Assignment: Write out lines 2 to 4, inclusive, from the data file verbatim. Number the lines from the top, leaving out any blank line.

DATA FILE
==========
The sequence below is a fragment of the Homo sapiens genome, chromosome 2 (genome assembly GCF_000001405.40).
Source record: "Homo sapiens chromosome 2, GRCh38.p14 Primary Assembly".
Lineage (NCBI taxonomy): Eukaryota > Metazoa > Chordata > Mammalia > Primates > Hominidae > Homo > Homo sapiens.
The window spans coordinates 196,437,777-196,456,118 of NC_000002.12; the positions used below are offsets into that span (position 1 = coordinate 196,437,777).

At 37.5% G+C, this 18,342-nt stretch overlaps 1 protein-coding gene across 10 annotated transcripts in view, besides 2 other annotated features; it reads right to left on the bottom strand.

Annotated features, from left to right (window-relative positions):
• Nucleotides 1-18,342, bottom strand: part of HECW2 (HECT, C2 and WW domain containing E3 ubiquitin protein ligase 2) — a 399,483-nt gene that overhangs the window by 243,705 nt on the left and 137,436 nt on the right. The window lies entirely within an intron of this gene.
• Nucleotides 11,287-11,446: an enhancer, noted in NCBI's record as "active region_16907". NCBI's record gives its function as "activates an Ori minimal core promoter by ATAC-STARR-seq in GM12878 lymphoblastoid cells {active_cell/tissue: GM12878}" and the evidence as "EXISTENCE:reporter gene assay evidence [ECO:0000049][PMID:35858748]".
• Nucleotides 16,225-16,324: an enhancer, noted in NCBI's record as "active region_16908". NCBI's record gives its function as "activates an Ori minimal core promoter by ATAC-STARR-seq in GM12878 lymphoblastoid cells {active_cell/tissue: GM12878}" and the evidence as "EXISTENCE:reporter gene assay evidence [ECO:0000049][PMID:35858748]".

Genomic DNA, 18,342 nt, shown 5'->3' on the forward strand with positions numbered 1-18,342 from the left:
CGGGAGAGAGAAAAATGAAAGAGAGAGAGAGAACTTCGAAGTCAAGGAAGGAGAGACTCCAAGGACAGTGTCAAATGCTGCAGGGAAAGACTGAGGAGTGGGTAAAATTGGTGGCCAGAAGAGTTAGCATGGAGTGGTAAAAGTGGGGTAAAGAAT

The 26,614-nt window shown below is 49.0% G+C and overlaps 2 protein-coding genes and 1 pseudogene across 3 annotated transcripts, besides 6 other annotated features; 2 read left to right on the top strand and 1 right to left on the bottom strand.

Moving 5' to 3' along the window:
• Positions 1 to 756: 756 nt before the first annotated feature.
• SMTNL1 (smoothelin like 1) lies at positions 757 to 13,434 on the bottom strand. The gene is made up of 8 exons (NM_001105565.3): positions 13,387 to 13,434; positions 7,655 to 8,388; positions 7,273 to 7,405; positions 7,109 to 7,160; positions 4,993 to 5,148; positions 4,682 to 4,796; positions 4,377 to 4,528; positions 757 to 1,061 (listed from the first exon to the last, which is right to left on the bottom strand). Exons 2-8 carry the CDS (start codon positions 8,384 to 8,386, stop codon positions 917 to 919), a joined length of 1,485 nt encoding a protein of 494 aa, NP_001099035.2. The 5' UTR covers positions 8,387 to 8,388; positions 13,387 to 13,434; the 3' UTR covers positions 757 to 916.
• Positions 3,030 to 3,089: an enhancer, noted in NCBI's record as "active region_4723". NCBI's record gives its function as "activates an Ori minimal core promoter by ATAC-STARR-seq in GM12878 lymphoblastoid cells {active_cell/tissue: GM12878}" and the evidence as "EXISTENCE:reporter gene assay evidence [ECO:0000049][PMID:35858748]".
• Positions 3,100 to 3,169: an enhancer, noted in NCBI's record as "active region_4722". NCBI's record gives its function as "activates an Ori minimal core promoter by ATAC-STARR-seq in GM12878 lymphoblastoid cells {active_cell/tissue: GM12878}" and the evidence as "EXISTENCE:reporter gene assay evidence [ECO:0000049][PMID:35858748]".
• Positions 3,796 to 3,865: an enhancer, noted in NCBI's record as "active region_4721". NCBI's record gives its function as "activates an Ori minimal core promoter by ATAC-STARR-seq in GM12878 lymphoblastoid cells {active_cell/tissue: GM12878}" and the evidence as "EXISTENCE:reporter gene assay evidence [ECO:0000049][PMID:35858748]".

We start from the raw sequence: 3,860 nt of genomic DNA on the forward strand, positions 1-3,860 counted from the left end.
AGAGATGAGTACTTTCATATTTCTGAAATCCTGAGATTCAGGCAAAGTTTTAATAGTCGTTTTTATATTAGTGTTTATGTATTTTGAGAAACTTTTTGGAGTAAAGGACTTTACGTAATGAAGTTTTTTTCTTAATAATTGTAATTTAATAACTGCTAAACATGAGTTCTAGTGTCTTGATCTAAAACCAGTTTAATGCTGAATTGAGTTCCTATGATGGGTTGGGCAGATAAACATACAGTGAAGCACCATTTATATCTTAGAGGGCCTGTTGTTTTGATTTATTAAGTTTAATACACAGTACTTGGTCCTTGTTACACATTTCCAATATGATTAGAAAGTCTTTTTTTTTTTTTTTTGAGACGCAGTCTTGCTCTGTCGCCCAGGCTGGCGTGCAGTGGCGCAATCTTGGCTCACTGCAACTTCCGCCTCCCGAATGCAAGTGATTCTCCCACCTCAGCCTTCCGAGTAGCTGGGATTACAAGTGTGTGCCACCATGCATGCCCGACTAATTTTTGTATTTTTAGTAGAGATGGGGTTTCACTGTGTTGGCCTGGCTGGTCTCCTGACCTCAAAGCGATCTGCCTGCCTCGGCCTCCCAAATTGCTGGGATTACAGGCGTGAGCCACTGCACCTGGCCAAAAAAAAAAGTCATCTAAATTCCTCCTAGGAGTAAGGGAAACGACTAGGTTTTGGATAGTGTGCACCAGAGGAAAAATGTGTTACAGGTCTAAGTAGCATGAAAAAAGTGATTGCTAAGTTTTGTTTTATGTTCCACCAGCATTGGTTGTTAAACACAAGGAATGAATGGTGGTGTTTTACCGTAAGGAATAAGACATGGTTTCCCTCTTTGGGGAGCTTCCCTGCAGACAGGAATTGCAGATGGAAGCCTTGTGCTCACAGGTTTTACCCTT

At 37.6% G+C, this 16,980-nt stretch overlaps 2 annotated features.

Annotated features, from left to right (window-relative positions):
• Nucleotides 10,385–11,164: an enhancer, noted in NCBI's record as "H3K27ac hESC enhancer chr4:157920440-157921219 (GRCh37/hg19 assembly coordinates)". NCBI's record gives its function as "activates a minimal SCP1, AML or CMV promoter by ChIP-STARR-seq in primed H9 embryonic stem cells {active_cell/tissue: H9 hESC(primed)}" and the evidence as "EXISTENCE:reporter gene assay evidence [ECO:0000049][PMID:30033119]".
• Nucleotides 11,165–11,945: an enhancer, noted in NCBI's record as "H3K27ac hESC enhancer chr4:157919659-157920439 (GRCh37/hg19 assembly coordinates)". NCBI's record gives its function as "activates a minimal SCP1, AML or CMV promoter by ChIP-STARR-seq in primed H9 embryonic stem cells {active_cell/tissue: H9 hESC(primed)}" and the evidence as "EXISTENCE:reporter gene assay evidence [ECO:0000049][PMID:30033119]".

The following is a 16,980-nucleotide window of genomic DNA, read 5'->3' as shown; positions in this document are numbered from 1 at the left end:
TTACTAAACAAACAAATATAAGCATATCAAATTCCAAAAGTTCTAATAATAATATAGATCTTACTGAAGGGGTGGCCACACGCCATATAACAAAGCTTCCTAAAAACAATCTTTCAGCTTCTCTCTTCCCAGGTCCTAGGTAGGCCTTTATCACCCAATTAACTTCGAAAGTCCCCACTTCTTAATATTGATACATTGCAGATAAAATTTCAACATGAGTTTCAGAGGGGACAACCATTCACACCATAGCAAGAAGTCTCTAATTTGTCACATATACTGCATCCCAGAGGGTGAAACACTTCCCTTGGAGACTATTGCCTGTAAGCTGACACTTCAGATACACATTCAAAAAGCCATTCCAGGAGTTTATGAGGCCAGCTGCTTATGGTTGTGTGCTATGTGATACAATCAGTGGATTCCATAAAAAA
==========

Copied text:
Source record: "Homo sapiens chromosome 2, GRCh38.p14 Primary Assembly".
Lineage (NCBI taxonomy): Eukaryota > Metazoa > Chordata > Mammalia > Primates > Hominidae > Homo > Homo sapiens.
The window spans coordinates 196,437,777-196,456,118 of NC_000002.12; the positions used below are offsets into that span (position 1 = coordinate 196,437,777).